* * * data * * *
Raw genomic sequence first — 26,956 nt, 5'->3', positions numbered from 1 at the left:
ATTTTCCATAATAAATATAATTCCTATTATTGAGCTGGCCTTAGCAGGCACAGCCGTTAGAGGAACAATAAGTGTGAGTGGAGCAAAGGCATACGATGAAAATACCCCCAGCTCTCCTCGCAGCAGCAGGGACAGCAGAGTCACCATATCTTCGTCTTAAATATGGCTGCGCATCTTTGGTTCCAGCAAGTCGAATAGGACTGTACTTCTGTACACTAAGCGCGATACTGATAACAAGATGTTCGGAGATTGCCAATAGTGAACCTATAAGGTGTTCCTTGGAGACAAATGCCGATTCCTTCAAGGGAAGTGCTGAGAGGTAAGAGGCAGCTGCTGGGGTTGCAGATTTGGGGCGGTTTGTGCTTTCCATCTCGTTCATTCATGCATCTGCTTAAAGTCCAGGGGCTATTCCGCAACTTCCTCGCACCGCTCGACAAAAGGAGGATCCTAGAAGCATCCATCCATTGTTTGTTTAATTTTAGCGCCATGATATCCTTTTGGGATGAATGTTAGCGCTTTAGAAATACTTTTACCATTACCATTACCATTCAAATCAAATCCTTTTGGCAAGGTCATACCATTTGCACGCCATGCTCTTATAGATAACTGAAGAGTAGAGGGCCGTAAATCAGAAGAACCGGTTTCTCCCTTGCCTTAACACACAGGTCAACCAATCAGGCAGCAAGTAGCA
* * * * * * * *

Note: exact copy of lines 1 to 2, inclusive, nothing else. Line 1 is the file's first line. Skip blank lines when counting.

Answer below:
Raw genomic sequence first — 26,956 nt, 5'->3', positions numbered from 1 at the left:
ATTTTCCATAATAAATATAATTCCTATTATTGAGCTGGCCTTAGCAGGCACAGCCGTTAGAGGAACAATAAGTGTGAGTGGAGCAAAGGCATACGATGAAAATACCCCCAGCTCTCCTCGCAGCAGCAGGGACAGCAGAGTCACCATATCTTCGTCTTAAATATGGCTGCGCATCTTTGGTTCCAGCAAGTCGAATAGGACTGTACTTCTGTACACTAAGCGCGATACTGATAACAAGATGTTCGGAGATTGCCAATAGTGAACCTATAAGGTGTTCCTTGGAGACAAATGCCGATTCCTTCAAGGGAAGTGCTGAGAGGTAAGAGGCAGCTGCTGGGGTTGCAGATTTGGGGCGGTTTGTGCTTTCCATCTCGTTCATTCATGCATCTGCTTAAAGTCCAGGGGCTATTCCGCAACTTCCTCGCACCGCTCGACAAAAGGAGGATCCTAGAAGCATCCATCCATTGTTTGTTTAATTTTAGCGCCATGATATCCTTTTGGGATGAATGTTAGCGCTTTAGAAATACTTTTACCATTACCATTACCATTCAAATCAAATCCTTTTGGCAAGGTCATACCATTTGCACGCCATGCTCTTATAGATAACTGAAGAGTAGAGGGCCGTAAATCAGAAGAACCGGTTTCTCCCTTGCCTTAACACACAGGTCAACCAATCAGGCAGCAAGTAGCA